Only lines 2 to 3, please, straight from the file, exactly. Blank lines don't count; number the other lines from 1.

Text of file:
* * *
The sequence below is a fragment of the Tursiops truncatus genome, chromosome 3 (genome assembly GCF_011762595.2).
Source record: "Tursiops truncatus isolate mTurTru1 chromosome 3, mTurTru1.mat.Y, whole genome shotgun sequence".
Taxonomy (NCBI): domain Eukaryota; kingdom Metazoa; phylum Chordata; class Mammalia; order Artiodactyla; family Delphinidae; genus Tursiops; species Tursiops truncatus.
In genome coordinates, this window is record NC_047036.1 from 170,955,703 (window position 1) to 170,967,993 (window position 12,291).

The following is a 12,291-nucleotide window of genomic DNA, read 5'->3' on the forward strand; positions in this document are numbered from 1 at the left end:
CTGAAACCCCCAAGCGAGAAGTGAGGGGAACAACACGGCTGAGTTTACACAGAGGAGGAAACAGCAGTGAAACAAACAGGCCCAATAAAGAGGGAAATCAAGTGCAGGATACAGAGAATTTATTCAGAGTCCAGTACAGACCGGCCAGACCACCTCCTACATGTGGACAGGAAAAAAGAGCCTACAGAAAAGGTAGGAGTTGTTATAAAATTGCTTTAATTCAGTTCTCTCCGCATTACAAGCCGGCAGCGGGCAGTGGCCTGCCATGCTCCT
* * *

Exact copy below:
Source record: "Tursiops truncatus isolate mTurTru1 chromosome 3, mTurTru1.mat.Y, whole genome shotgun sequence".
Taxonomy (NCBI): domain Eukaryota; kingdom Metazoa; phylum Chordata; class Mammalia; order Artiodactyla; family Delphinidae; genus Tursiops; species Tursiops truncatus.